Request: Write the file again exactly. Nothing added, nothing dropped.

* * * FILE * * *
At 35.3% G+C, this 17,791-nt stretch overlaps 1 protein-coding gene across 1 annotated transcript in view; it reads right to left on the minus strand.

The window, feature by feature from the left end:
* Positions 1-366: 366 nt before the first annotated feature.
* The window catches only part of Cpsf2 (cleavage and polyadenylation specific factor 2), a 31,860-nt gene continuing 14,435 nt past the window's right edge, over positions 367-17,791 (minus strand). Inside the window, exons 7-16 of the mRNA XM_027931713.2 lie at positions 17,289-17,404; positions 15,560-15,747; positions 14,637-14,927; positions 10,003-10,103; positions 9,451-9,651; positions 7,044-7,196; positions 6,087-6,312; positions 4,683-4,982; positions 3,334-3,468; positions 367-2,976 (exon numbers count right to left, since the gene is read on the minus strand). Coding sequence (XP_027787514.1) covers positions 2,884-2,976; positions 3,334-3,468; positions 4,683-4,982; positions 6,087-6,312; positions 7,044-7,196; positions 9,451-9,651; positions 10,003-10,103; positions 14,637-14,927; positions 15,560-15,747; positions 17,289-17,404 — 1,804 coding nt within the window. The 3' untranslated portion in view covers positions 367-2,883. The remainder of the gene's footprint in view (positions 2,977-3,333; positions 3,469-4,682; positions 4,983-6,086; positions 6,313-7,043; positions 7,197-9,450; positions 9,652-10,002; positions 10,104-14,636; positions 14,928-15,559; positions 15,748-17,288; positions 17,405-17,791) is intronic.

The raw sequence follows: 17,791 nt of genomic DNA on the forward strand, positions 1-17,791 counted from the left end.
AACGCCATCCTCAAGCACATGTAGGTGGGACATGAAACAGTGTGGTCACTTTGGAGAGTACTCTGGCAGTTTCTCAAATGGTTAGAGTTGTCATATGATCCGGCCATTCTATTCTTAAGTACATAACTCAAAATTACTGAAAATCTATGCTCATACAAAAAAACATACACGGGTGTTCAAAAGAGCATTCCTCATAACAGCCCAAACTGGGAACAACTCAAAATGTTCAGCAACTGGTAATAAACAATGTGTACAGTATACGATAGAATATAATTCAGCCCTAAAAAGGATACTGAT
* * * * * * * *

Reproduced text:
At 35.3% G+C, this 17,791-nt stretch overlaps 1 protein-coding gene across 1 annotated transcript in view; it reads right to left on the minus strand.

The window, feature by feature from the left end:
* Positions 1-366: 366 nt before the first annotated feature.
* The window catches only part of Cpsf2 (cleavage and polyadenylation specific factor 2), a 31,860-nt gene continuing 14,435 nt past the window's right edge, over positions 367-17,791 (minus strand). Inside the window, exons 7-16 of the mRNA XM_027931713.2 lie at positions 17,289-17,404; positions 15,560-15,747; positions 14,637-14,927; positions 10,003-10,103; positions 9,451-9,651; positions 7,044-7,196; positions 6,087-6,312; positions 4,683-4,982; positions 3,334-3,468; positions 367-2,976 (exon numbers count right to left, since the gene is read on the minus strand). Coding sequence (XP_027787514.1) covers positions 2,884-2,976; positions 3,334-3,468; positions 4,683-4,982; positions 6,087-6,312; positions 7,044-7,196; positions 9,451-9,651; positions 10,003-10,103; positions 14,637-14,927; positions 15,560-15,747; positions 17,289-17,404 — 1,804 coding nt within the window. The 3' untranslated portion in view covers positions 367-2,883. The remainder of the gene's footprint in view (positions 2,977-3,333; positions 3,469-4,682; positions 4,983-6,086; positions 6,313-7,043; positions 7,197-9,450; positions 9,652-10,002; positions 10,104-14,636; positions 14,928-15,559; positions 15,748-17,288; positions 17,405-17,791) is intronic.

The raw sequence follows: 17,791 nt of genomic DNA on the forward strand, positions 1-17,791 counted from the left end.
AACGCCATCCTCAAGCACATGTAGGTGGGACATGAAACAGTGTGGTCACTTTGGAGAGTACTCTGGCAGTTTCTCAAATGGTTAGAGTTGTCATATGATCCGGCCATTCTATTCTTAAGTACATAACTCAAAATTACTGAAAATCTATGCTCATACAAAAAAACATACACGGGTGTTCAAAAGAGCATTCCTCATAACAGCCCAAACTGGGAACAACTCAAAATGTTCAGCAACTGGTAATAAACAATGTGTACAGTATACGATAGAATATAATTCAGCCCTAAAAAGGATACTGAT